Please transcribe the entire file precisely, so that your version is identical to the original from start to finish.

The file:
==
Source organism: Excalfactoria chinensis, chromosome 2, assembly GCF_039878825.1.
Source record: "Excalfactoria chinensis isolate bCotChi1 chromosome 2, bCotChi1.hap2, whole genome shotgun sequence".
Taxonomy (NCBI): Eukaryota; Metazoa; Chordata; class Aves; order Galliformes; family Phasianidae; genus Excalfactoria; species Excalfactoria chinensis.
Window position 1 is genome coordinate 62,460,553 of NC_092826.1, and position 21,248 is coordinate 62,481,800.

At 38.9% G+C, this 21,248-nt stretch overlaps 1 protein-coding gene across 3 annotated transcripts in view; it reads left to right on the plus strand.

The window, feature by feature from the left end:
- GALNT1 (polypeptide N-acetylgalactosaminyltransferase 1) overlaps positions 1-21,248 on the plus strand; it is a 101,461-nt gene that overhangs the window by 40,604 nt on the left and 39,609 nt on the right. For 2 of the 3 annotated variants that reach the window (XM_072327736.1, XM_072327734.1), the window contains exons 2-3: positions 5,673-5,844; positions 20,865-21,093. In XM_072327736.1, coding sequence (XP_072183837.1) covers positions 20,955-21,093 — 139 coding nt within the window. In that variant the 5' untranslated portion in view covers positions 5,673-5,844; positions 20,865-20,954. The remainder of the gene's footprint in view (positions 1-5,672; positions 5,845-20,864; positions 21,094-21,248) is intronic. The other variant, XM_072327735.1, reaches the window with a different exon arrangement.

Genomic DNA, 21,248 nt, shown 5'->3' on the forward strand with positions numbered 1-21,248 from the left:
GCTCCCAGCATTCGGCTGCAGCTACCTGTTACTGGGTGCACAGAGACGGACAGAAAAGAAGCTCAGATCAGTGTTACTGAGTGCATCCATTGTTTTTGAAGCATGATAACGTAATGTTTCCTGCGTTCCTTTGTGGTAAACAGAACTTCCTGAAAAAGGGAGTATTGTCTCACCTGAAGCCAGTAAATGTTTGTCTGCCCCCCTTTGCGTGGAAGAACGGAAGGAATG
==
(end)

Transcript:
Source organism: Excalfactoria chinensis, chromosome 2, assembly GCF_039878825.1.
Source record: "Excalfactoria chinensis isolate bCotChi1 chromosome 2, bCotChi1.hap2, whole genome shotgun sequence".
Taxonomy (NCBI): Eukaryota; Metazoa; Chordata; class Aves; order Galliformes; family Phasianidae; genus Excalfactoria; species Excalfactoria chinensis.
Window position 1 is genome coordinate 62,460,553 of NC_092826.1, and position 21,248 is coordinate 62,481,800.

At 38.9% G+C, this 21,248-nt stretch overlaps 1 protein-coding gene across 3 annotated transcripts in view; it reads left to right on the plus strand.

The window, feature by feature from the left end:
- GALNT1 (polypeptide N-acetylgalactosaminyltransferase 1) overlaps positions 1-21,248 on the plus strand; it is a 101,461-nt gene that overhangs the window by 40,604 nt on the left and 39,609 nt on the right. For 2 of the 3 annotated variants that reach the window (XM_072327736.1, XM_072327734.1), the window contains exons 2-3: positions 5,673-5,844; positions 20,865-21,093. In XM_072327736.1, coding sequence (XP_072183837.1) covers positions 20,955-21,093 — 139 coding nt within the window. In that variant the 5' untranslated portion in view covers positions 5,673-5,844; positions 20,865-20,954. The remainder of the gene's footprint in view (positions 1-5,672; positions 5,845-20,864; positions 21,094-21,248) is intronic. The other variant, XM_072327735.1, reaches the window with a different exon arrangement.

Genomic DNA, 21,248 nt, shown 5'->3' on the forward strand with positions numbered 1-21,248 from the left:
GCTCCCAGCATTCGGCTGCAGCTACCTGTTACTGGGTGCACAGAGACGGACAGAAAAGAAGCTCAGATCAGTGTTACTGAGTGCATCCATTGTTTTTGAAGCATGATAACGTAATGTTTCCTGCGTTCCTTTGTGGTAAACAGAACTTCCTGAAAAAGGGAGTATTGTCTCACCTGAAGCCAGTAAATGTTTGTCTGCCCCCCTTTGCGTGGAAGAACGGAAGGAATG